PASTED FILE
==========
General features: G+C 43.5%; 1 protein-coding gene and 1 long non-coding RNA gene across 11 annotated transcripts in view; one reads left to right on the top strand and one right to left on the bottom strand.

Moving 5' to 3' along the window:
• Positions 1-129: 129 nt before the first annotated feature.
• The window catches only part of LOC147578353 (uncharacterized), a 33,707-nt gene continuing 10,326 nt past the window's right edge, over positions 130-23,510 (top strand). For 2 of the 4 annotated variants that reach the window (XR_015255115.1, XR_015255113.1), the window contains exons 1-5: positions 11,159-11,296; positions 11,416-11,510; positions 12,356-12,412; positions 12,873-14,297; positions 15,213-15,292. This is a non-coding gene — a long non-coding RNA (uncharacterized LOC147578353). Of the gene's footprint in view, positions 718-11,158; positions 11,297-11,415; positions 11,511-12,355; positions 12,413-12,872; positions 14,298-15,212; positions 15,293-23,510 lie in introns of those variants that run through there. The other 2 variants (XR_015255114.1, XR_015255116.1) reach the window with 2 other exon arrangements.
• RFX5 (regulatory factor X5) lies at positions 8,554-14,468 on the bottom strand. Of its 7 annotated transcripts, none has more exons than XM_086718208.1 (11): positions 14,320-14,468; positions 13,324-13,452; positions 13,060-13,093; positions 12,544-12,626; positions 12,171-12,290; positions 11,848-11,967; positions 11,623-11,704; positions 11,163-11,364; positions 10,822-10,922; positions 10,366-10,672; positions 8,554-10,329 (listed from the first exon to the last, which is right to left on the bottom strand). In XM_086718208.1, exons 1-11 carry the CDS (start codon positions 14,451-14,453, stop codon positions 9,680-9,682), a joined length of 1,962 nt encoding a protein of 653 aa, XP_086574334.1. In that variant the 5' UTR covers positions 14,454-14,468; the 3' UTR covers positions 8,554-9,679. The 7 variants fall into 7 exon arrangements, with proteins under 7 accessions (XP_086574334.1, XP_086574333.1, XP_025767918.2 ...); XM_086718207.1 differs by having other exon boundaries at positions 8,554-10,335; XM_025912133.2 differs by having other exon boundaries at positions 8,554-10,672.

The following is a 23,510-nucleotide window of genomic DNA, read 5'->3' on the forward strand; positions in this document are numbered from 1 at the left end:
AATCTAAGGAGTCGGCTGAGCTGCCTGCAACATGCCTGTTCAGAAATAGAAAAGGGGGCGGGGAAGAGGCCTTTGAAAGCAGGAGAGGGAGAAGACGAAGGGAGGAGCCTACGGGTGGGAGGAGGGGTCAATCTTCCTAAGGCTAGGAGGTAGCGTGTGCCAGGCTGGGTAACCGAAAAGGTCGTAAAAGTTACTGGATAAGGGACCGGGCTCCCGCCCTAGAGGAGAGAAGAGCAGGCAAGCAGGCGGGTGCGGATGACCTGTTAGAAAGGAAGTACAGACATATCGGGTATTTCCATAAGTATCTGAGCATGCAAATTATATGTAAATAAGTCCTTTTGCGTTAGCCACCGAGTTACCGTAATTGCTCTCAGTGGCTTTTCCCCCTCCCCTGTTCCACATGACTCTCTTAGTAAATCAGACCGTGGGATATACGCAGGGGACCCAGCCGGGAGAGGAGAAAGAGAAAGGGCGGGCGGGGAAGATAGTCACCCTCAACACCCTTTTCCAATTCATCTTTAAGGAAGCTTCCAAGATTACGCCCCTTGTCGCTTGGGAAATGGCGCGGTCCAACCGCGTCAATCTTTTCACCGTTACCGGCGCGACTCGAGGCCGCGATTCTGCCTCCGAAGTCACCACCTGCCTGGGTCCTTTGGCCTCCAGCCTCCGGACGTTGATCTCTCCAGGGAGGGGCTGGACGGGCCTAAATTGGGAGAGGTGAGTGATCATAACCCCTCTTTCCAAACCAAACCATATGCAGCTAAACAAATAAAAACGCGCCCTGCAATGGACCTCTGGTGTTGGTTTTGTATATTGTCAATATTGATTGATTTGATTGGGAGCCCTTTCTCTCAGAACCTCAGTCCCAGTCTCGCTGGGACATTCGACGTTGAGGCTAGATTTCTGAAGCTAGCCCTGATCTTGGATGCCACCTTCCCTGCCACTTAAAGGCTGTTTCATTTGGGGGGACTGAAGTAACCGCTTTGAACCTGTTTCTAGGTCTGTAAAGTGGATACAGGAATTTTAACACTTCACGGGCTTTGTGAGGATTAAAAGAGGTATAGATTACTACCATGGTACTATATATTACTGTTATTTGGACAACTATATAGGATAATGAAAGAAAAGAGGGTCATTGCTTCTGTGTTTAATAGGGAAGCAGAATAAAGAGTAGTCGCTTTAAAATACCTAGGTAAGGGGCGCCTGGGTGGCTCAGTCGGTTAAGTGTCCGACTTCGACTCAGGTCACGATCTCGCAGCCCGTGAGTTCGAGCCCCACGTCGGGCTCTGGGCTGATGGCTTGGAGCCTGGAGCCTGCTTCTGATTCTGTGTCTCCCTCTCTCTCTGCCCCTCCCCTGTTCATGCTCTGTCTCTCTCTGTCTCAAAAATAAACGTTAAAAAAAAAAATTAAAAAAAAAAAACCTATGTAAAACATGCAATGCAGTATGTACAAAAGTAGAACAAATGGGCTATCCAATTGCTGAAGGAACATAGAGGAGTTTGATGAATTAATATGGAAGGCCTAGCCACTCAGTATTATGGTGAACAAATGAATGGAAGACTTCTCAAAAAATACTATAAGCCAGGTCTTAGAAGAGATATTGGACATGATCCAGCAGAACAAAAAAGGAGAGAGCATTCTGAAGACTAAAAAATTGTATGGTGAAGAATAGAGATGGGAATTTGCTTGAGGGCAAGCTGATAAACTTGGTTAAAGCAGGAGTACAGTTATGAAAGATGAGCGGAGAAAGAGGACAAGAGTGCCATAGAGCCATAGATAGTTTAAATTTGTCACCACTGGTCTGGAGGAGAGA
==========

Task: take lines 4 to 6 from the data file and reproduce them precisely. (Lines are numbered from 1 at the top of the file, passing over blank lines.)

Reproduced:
• The window catches only part of LOC147578353 (uncharacterized), a 33,707-nt gene continuing 10,326 nt past the window's right edge, over positions 130-23,510 (top strand). For 2 of the 4 annotated variants that reach the window (XR_015255115.1, XR_015255113.1), the window contains exons 1-5: positions 11,159-11,296; positions 11,416-11,510; positions 12,356-12,412; positions 12,873-14,297; positions 15,213-15,292. This is a non-coding gene — a long non-coding RNA (uncharacterized LOC147578353). Of the gene's footprint in view, positions 718-11,158; positions 11,297-11,415; positions 11,511-12,355; positions 12,413-12,872; positions 14,298-15,212; positions 15,293-23,510 lie in introns of those variants that run through there. The other 2 variants (XR_015255114.1, XR_015255116.1) reach the window with 2 other exon arrangements.
• RFX5 (regulatory factor X5) lies at positions 8,554-14,468 on the bottom strand. Of its 7 annotated transcripts, none has more exons than XM_086718208.1 (11): positions 14,320-14,468; positions 13,324-13,452; positions 13,060-13,093; positions 12,544-12,626; positions 12,171-12,290; positions 11,848-11,967; positions 11,623-11,704; positions 11,163-11,364; positions 10,822-10,922; positions 10,366-10,672; positions 8,554-10,329 (listed from the first exon to the last, which is right to left on the bottom strand). In XM_086718208.1, exons 1-11 carry the CDS (start codon positions 14,451-14,453, stop codon positions 9,680-9,682), a joined length of 1,962 nt encoding a protein of 653 aa, XP_086574334.1. In that variant the 5' UTR covers positions 14,454-14,468; the 3' UTR covers positions 8,554-9,679. The 7 variants fall into 7 exon arrangements, with proteins under 7 accessions (XP_086574334.1, XP_086574333.1, XP_025767918.2 ...); XM_086718207.1 differs by having other exon boundaries at positions 8,554-10,335; XM_025912133.2 differs by having other exon boundaries at positions 8,554-10,672.

The following is a 23,510-nucleotide window of genomic DNA, read 5'->3' on the forward strand; positions in this document are numbered from 1 at the left end: